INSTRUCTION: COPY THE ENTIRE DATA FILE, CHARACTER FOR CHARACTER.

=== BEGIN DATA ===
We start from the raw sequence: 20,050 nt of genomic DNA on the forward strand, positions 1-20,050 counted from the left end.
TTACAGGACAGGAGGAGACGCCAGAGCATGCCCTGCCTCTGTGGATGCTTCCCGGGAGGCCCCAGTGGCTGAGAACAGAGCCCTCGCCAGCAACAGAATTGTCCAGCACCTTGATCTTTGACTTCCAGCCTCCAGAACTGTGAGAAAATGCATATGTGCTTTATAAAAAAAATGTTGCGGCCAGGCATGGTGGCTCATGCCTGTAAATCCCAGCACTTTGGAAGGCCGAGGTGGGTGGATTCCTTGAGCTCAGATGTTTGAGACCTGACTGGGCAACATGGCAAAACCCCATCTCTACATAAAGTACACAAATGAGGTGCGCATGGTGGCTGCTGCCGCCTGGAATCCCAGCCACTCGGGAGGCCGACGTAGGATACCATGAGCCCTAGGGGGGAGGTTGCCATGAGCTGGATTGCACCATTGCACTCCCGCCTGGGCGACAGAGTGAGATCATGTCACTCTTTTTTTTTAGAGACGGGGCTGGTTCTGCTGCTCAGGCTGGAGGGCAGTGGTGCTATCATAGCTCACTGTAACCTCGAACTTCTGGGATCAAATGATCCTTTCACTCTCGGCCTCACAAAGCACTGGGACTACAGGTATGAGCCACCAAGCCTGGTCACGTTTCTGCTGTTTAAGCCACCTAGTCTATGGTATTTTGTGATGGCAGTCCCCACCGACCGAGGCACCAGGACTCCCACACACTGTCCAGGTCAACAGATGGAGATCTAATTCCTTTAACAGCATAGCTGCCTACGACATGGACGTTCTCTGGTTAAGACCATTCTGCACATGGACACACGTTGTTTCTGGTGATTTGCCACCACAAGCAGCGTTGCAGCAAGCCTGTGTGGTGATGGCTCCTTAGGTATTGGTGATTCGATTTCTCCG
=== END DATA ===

We start from the raw sequence: 20,050 nt of genomic DNA on the forward strand, positions 1-20,050 counted from the left end.
TTACAGGACAGGAGGAGACGCCAGAGCATGCCCTGCCTCTGTGGATGCTTCCCGGGAGGCCCCAGTGGCTGAGAACAGAGCCCTCGCCAGCAACAGAATTGTCCAGCACCTTGATCTTTGACTTCCAGCCTCCAGAACTGTGAGAAAATGCATATGTGCTTTATAAAAAAAATGTTGCGGCCAGGCATGGTGGCTCATGCCTGTAAATCCCAGCACTTTGGAAGGCCGAGGTGGGTGGATTCCTTGAGCTCAGATGTTTGAGACCTGACTGGGCAACATGGCAAAACCCCATCTCTACATAAAGTACACAAATGAGGTGCGCATGGTGGCTGCTGCCGCCTGGAATCCCAGCCACTCGGGAGGCCGACGTAGGATACCATGAGCCCTAGGGGGGAGGTTGCCATGAGCTGGATTGCACCATTGCACTCCCGCCTGGGCGACAGAGTGAGATCATGTCACTCTTTTTTTTTAGAGACGGGGCTGGTTCTGCTGCTCAGGCTGGAGGGCAGTGGTGCTATCATAGCTCACTGTAACCTCGAACTTCTGGGATCAAATGATCCTTTCACTCTCGGCCTCACAAAGCACTGGGACTACAGGTATGAGCCACCAAGCCTGGTCACGTTTCTGCTGTTTAAGCCACCTAGTCTATGGTATTTTGTGATGGCAGTCCCCACCGACCGAGGCACCAGGACTCCCACACACTGTCCAGGTCAACAGATGGAGATCTAATTCCTTTAACAGCATAGCTGCCTACGACATGGACGTTCTCTGGTTAAGACCATTCTGCACATGGACACACGTTGTTTCTGGTGATTTGCCACCACAAGCAGCGTTGCAGCAAGCCTGTGTGGTGATGGCTCCTTAGGTATTGGTGATTCGATTTCTCCG